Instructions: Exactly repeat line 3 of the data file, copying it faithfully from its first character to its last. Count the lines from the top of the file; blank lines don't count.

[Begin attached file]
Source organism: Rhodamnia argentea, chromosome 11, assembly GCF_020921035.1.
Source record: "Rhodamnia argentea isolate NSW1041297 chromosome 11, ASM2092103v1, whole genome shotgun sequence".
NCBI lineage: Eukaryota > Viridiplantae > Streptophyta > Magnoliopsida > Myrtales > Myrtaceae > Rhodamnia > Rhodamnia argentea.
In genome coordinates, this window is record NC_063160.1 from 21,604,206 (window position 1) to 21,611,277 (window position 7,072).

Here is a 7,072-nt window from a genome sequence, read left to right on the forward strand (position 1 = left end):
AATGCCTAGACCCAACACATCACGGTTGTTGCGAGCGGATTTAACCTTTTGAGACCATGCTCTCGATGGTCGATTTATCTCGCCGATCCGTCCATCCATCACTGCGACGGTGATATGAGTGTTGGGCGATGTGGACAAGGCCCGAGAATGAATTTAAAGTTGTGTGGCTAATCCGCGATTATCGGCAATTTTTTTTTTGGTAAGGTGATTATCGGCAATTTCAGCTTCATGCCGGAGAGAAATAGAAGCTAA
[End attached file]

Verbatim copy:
NCBI lineage: Eukaryota > Viridiplantae > Streptophyta > Magnoliopsida > Myrtales > Myrtaceae > Rhodamnia > Rhodamnia argentea.